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Macron won’t let protests interfere with economic change: Dr David Lees

Dr David Lees, expert in French culture and politics from the School of Modern Languages and Cultures, comments on the protests in France against President Macron's labour law reforms.

"Despite thousands joining protests across France to oppose President Macron’s economic reforms, the division amongst unions and lack of political opposition mean protests are in vain.

lees

"President Emmanuel Macron came to power in June with a promise to shake up France’s labour laws and to make the country competitive on the world stage. Having put forward reforms to make it easier for business to hire and fire, reduce bureaucracy and slim down the French State, Macron is facing the same kind of protests experienced by his predecessors, most recently François Hollande. Macron was responsible for one of the more unpopular measures under Hollande, the so-called ‘Macron law’, which laid the foundations for the current wave of reforms. Yet other former Presidents, like Jacques Chirac and Nicolas Sarkozy, also faced protest.

"What is different with Macron is the wider political context. Chirac, forced to co-habit with a left-wing government, repeatedly backed down after mass strikes across many different industrial sectors. Like Macron, Chirac was elected in 2002 (for his second term) having beaten a candidate from the extreme-right. In 2002, this was Jean-Marie Le Pen, the father of Macron’s opponent, Marine. Unlike Macron, though, Chirac did little in his second term to upset the status-quo, seemingly realising that much of the overwhelming support that came his way was as much a vote against Le Pen than a vote for his economic policies.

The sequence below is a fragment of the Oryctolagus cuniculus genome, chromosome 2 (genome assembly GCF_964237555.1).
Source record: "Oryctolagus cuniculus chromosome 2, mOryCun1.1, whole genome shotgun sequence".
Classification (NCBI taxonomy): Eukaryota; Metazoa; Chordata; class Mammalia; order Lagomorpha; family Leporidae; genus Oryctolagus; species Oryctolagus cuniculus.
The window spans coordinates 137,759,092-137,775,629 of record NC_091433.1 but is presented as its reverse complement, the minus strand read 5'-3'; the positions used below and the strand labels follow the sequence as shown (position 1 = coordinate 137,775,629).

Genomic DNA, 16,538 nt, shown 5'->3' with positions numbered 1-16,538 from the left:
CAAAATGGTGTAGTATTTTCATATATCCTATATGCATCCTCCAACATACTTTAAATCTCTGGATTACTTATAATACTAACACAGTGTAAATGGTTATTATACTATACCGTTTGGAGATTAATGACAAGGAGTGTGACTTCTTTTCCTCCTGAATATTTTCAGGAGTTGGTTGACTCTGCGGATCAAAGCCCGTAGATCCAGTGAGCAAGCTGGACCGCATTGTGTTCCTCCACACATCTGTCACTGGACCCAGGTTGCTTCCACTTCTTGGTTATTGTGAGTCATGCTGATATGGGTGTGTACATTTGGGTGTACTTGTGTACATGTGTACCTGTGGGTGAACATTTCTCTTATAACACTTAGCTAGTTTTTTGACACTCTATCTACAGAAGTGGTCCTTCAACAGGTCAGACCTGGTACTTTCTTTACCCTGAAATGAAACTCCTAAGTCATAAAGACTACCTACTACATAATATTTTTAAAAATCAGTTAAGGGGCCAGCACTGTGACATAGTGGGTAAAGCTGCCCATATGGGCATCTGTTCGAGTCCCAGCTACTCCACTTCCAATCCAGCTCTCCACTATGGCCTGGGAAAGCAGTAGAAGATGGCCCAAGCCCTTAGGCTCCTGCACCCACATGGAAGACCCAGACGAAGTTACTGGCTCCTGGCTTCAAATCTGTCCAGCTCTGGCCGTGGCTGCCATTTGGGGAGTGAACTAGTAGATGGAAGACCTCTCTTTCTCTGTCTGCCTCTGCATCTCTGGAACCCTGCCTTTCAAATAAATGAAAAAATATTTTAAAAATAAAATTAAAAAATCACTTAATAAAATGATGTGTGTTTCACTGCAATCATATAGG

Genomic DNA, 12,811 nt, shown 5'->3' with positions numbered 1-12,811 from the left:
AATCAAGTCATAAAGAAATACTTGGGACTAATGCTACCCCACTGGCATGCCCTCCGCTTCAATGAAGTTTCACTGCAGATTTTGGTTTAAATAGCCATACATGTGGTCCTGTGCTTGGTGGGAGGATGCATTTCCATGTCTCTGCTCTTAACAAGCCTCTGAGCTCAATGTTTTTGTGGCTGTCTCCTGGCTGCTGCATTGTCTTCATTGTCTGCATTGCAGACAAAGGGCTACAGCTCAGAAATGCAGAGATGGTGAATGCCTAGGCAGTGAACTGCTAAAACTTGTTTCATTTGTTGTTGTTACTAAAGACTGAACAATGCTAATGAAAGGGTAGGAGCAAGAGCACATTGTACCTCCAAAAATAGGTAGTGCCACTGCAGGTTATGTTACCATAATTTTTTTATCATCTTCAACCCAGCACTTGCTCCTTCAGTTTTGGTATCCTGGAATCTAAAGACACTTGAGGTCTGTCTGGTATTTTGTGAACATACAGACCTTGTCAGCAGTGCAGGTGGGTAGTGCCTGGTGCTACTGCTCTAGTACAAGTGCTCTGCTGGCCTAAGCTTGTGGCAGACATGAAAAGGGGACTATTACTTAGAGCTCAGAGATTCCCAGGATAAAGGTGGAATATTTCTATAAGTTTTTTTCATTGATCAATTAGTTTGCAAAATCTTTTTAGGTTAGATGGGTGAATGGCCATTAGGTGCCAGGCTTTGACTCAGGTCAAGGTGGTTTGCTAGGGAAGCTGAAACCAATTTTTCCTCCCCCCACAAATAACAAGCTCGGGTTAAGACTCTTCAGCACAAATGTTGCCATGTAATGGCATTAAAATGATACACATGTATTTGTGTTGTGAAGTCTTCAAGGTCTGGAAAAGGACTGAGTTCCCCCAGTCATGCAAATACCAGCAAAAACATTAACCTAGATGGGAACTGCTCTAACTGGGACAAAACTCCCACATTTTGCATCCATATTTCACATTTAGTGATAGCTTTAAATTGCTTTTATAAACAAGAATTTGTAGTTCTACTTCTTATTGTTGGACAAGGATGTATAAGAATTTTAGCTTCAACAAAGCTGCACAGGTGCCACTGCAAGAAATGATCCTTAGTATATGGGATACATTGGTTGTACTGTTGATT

"Macron’s victory over Marine Le Pen was smaller than that of Chirac over Jean-Marie, but nonetheless convincing and has damaged the brand of the Front National. In his victory, Macron also essentially tore up the main left-wing party, the Socialist Party, while shattering the centre-right Les Républicains. The huge success of Macron’s new party, La République en Marche, over its left- and right-wing rivals means that Macron has virtually no political opposition. This places him in a much better position than Chirac (who was viewed as the best of a bad bunch rather than a genuine victor in 2002) and Nicolas Sarkozy, who faced political opposition and then the economic context of the 2008 crash in his attempts to introduce meaningful economic reform.

"Macron is also helped by the continual decline of the trades unions in France. Hugely divided ideologically, the main unions rarely demonstrate real cooperation and lack the same profession-specific focus of their UK equivalents. As a result, union membership is lower in France than in comparable western European democracies. Workers may choose to strike without being a member of a union, but they do not have sustained or strategic leadership. Instead, Macron could well exploit the differences of opinion amongst workers and unions to push through his reforms in a National Assembly in which he enjoys a huge majority. The real challenge for Macron, whose first months in charge have seen rather mixed success, not least because of his tendency to claim to be above petty party politics, will come later, in local, European and regional elections. Unlike his apparent model, Charles de Gaulle, Macron is not presiding over a France in political turmoil; he would do well to engage more in the day-to-day running of the country than claim to be—rather gratingly for the protesting workers—above such concerns."

22 September 2017

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